Palestinians everywhere – including over seven million Palestinians in exile – have a right to Palestinian nationality. This right is guaranteed by international law, but British mandate and Israeli colonial authorities have continued to manipulate the concepts of citizenship and nationality to deny exiled Palestinians their nationality. This policy brief offers recommendations to exiled Palestinians and their representatives in the Palestine Liberation Organization (PLO) for how to lay the groundwork for future Palestinian nationality and citizenship legislation that challenges the Israeli regime’s racist policies.
Citizenship and nationality are not the same. While they are often conflated, delineating the difference between them must form the basis of the Palestinian response to Israeli apartheid policies. Citizenship is the process through which individuals enter into an agreement with states; they must therefore undergo a rigorous vetting process and must meet that state’s eligibility requirements. This also means that states can contest the rights of individuals to citizenship, thereby stripping them of citizenship under certain stipulations. But states cannot denationalize an individual. Under international law, nationality is innate and broadly defined as the link between an individual and a territory. International law protects individuals’ rights to nationality and requires all states to confer the nationality of a given territory on the peoples connected to it.
The 1923 Treaty of Lausanne enshrined Palestinian nationality into international law based on their attachment to the former Ottoman province by bloodline and/or residence. But British mandate authorities contravened the treaty by denying Palestinian nationality through citizenship laws, which they promulgated in 1925 and through which they prioritized naturalizing Jewish migrants as Palestinian citizens at the expense of over tens of thousands of Palestinians who had migrated to the Americas since the late 19th century. British policy thus effectively rendered these migrants, who continued to carry obsolete Ottoman documents, stateless Palestinian nationals.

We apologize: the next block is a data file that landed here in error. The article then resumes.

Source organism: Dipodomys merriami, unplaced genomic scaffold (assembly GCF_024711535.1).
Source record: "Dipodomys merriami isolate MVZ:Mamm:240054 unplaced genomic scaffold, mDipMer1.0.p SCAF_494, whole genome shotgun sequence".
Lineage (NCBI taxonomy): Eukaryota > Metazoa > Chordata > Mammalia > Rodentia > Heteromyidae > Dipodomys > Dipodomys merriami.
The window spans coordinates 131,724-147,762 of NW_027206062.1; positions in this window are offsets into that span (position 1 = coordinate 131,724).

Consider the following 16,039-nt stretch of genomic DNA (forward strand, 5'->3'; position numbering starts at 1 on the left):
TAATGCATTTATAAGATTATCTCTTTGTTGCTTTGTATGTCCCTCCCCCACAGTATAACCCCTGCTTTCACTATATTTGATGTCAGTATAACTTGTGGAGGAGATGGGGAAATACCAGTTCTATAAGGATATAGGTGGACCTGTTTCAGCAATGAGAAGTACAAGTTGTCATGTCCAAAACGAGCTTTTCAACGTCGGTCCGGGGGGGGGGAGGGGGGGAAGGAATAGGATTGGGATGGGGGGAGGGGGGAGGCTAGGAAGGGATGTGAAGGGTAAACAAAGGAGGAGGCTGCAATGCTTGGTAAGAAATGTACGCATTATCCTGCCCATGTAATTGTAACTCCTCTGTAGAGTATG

Since its establishment, when it reset the existing nationality and citizenship laws, the Israeli regime has deliberately manipulated citizenship and nationality to secure a Jewish state. Like British mandate authorities, the Israeli regime has continually presented itself as the only authority with the right to confer both citizenship and nationality on all subjects with legal claims to belong to colonized Palestine. It has thus prevented Palestinians in exile from becoming Palestinian nationals or Israeli citizens – and prohibits Palestinian citizens of Israel from claiming their status as Palestinian nationals.
Palestinians have long objected to their exclusion from Palestinian nationality. During the British Mandate, Palestinians in Palestine and abroad repeatedly protested British policies through petitions submitted to the Government of Palestine and to the League of Nations, articulating their rights to Palestinian nationality using the language of international legal treaties. But over the last several decades, the question of Palestinian nationality has been largely absent from Palestinian political discourse. But with the UN recognition of Palestinian de jure sovereignty in 2012, the PLO pushed for Palestinian citizenship and nationality rights based on the Treaty of Lausanne, to no avail due to the legal complexities involved.
As the sole representative of the fragmented Palestinian people, the PLO must act as the guarantor of Palestinians’ rights to nationality, irrespective of corrupt Israeli and Palestinian leadership. One of the ways it can do so is through invoking the Treaty of Lausanne as an internationally recognized legal basis for nationality, as it did in 2012. However, Palestinians across the diaspora must also work with the PLO, and especially with its diplomatic corps, tasked with representing Palestinian refugees and exilees, to set the criteria for determining what it means to be Palestinian.
To do so, exiled Palestinians and their representatives in the PLO must:
- Create forums for Palestinians across the world to gather and set the criteria to determine who qualifies to register for Palestinian nationality. While the Treaty of Lausanne makes provisions for this, it is incumbent on Palestinians to articulate these rights in their own terms, much like indigenous communities in North America have been discussing for decades.
- Issue a population registry of exiled Palestinians to ascertain the number of Palestinians in the diaspora who qualify for Palestinian nationality.
- Draft a comprehensive nationality law that is based on the rights of Palestinians to their nationality, as determined by international law and by consensus. This would lay the groundwork for Palestinian citizenship conferral.
- Support Palestinians residing in foreign countries and holding secondary citizenship who demand to be recognized as Palestinian nationals by their host states.
- Demand Israel be held accountable for contravening international law in denying millions of Palestinians it expelled from Palestine in 1948 and 1967 their rights to Palestinian nationality. This must be done regionally and internationally, in every state where Palestinians reside.